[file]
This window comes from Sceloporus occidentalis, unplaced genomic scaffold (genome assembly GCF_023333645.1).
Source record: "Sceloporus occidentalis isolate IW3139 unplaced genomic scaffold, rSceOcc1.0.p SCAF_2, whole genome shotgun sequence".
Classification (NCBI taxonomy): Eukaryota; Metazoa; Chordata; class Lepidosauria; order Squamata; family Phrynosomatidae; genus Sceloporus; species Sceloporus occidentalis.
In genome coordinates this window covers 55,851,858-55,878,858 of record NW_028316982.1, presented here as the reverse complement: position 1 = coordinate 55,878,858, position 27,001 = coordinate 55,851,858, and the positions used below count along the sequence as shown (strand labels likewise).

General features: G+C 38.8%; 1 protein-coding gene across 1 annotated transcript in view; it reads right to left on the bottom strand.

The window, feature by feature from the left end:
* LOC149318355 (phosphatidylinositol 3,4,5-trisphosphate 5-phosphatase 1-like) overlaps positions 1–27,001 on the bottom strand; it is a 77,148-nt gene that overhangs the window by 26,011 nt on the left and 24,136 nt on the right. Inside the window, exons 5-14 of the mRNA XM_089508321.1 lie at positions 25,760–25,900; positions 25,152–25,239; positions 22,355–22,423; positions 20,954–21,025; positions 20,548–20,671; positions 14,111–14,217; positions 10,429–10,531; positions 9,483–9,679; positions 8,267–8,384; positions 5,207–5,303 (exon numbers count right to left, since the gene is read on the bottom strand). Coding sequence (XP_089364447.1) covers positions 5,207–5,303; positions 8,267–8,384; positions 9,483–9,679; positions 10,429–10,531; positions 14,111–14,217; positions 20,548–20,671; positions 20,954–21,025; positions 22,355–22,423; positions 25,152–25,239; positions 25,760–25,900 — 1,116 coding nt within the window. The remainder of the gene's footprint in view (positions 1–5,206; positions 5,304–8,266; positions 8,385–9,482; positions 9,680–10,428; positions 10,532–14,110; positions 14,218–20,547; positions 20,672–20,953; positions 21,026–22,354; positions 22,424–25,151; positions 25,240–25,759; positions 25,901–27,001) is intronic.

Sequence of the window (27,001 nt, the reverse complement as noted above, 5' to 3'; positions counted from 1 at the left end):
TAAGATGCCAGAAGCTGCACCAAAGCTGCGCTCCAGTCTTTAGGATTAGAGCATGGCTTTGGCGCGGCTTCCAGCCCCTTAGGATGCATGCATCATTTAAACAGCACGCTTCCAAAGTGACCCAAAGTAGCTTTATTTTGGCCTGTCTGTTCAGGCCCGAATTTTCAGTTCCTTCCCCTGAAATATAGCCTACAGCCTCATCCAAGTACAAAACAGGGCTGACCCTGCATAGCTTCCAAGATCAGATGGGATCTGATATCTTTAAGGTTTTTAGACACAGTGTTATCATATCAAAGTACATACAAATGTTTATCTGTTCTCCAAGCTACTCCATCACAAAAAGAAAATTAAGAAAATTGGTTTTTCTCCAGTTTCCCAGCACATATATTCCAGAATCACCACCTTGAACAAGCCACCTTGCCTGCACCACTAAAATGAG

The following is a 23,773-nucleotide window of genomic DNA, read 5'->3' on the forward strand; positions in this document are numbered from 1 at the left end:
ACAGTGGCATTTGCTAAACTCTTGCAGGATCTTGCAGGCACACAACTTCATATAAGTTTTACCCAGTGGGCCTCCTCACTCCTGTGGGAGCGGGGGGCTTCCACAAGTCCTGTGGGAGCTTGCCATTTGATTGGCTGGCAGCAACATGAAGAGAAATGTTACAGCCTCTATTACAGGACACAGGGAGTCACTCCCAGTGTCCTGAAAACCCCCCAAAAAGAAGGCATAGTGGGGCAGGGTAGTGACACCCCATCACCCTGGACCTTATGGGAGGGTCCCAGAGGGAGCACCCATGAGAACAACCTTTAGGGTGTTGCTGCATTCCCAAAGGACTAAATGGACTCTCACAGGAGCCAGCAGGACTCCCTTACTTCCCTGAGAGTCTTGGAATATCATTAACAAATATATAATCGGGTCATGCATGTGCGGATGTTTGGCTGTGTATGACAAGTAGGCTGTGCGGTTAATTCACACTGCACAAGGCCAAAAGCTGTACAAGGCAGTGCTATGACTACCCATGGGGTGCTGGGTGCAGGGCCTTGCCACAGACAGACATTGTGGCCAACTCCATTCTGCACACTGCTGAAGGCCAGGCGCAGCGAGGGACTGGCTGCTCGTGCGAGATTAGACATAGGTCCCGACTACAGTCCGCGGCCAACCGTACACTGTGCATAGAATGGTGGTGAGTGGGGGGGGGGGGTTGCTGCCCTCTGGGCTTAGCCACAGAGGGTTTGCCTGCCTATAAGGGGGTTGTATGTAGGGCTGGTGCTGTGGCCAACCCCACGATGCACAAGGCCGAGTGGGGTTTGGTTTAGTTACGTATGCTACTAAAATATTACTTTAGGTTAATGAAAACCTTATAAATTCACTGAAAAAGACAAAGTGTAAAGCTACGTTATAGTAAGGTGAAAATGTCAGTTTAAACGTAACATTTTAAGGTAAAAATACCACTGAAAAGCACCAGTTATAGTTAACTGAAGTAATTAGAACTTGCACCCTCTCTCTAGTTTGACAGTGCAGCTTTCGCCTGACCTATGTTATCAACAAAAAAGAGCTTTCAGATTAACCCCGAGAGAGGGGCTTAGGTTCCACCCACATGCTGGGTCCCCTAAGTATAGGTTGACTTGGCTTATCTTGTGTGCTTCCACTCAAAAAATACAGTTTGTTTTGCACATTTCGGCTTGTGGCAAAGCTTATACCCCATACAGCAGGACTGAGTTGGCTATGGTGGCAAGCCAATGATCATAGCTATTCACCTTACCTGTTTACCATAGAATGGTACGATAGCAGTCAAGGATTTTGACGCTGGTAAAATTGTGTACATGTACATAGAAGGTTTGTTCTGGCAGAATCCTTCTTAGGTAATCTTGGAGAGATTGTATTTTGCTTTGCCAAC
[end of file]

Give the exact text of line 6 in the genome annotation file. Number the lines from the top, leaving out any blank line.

The window, feature by feature from the left end: